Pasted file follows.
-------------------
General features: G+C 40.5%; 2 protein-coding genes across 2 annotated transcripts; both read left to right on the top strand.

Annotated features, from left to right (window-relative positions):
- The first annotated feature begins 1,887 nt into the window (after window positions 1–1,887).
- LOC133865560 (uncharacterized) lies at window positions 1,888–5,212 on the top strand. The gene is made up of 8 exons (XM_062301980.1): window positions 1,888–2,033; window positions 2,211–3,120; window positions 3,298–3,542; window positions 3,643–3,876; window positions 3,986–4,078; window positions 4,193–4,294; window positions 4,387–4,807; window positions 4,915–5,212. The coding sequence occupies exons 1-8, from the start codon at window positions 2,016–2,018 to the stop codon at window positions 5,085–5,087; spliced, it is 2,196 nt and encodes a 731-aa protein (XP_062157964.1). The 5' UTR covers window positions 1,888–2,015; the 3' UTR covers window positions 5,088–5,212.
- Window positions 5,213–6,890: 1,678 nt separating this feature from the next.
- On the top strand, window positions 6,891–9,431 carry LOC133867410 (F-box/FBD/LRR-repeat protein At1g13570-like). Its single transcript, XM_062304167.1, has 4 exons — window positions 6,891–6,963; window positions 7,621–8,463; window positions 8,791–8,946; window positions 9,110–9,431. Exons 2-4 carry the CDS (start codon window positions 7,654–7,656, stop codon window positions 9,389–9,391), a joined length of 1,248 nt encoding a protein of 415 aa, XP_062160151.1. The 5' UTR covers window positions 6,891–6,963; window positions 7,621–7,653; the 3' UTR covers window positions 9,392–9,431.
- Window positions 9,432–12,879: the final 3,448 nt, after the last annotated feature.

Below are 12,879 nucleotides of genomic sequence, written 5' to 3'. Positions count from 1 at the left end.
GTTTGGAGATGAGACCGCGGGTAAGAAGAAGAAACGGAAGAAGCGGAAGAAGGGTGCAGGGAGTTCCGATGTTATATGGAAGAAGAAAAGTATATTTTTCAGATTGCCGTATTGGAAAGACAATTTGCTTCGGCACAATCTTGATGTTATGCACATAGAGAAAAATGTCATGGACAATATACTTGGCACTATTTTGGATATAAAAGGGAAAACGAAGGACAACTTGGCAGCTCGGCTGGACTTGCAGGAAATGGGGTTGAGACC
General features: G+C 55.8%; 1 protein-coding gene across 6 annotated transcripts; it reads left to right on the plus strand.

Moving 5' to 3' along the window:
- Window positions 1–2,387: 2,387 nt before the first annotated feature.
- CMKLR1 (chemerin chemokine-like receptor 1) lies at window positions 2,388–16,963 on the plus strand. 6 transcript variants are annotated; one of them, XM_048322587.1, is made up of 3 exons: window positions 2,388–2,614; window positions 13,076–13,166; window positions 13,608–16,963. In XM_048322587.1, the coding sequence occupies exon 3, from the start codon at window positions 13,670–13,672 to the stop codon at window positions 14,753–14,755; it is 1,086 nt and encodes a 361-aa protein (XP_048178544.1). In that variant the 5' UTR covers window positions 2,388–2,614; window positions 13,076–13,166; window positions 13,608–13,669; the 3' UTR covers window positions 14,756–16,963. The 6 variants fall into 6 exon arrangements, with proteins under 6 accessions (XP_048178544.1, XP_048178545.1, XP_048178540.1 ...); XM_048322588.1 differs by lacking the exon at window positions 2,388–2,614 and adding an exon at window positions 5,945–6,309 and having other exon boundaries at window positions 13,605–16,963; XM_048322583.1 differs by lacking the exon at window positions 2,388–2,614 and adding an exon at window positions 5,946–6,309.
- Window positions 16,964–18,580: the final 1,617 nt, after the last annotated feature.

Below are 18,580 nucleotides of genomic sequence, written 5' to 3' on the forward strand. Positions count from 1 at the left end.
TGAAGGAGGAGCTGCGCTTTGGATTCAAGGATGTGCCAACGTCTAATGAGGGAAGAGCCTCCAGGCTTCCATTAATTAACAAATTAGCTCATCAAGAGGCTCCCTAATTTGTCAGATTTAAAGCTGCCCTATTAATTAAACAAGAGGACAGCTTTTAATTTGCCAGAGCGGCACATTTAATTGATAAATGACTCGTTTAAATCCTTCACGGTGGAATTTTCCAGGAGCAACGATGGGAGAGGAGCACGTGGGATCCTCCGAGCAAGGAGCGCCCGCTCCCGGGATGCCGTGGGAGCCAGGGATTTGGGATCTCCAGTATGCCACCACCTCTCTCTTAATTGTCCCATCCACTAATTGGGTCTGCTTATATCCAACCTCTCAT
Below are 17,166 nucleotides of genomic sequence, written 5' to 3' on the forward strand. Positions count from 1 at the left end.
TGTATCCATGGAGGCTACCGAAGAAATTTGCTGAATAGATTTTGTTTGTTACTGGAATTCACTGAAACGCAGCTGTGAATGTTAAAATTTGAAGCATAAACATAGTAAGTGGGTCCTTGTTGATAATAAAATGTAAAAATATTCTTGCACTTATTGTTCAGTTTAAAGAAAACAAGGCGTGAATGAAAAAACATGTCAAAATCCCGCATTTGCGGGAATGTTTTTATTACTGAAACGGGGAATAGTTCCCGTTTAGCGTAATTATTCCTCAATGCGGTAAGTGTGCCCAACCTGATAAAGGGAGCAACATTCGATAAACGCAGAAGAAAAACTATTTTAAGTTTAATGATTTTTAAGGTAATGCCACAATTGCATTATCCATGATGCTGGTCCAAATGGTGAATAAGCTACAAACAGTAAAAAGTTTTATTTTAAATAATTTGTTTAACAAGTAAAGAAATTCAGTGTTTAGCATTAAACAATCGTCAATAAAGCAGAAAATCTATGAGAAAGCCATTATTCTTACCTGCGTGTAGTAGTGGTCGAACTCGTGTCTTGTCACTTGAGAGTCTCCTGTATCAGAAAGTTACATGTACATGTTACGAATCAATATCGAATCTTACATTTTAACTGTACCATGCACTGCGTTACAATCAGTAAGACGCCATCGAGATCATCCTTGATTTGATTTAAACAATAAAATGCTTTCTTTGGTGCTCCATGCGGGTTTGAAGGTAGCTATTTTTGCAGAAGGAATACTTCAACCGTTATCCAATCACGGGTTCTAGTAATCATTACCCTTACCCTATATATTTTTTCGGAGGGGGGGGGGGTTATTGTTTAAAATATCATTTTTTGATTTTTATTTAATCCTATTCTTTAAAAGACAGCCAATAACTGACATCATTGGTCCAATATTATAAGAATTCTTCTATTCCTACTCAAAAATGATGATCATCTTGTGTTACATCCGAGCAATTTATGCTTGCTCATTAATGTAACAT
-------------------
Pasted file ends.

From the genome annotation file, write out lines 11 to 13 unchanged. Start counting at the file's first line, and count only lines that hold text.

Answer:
Moving 5' to 3' along the window:
- Window positions 1–2,387: 2,387 nt before the first annotated feature.
- CMKLR1 (chemerin chemokine-like receptor 1) lies at window positions 2,388–16,963 on the plus strand. 6 transcript variants are annotated; one of them, XM_048322587.1, is made up of 3 exons: window positions 2,388–2,614; window positions 13,076–13,166; window positions 13,608–16,963. In XM_048322587.1, the coding sequence occupies exon 3, from the start codon at window positions 13,670–13,672 to the stop codon at window positions 14,753–14,755; it is 1,086 nt and encodes a 361-aa protein (XP_048178544.1). In that variant the 5' UTR covers window positions 2,388–2,614; window positions 13,076–13,166; window positions 13,608–13,669; the 3' UTR covers window positions 14,756–16,963. The 6 variants fall into 6 exon arrangements, with proteins under 6 accessions (XP_048178544.1, XP_048178545.1, XP_048178540.1 ...); XM_048322588.1 differs by lacking the exon at window positions 2,388–2,614 and adding an exon at window positions 5,945–6,309 and having other exon boundaries at window positions 13,605–16,963; XM_048322583.1 differs by lacking the exon at window positions 2,388–2,614 and adding an exon at window positions 5,946–6,309.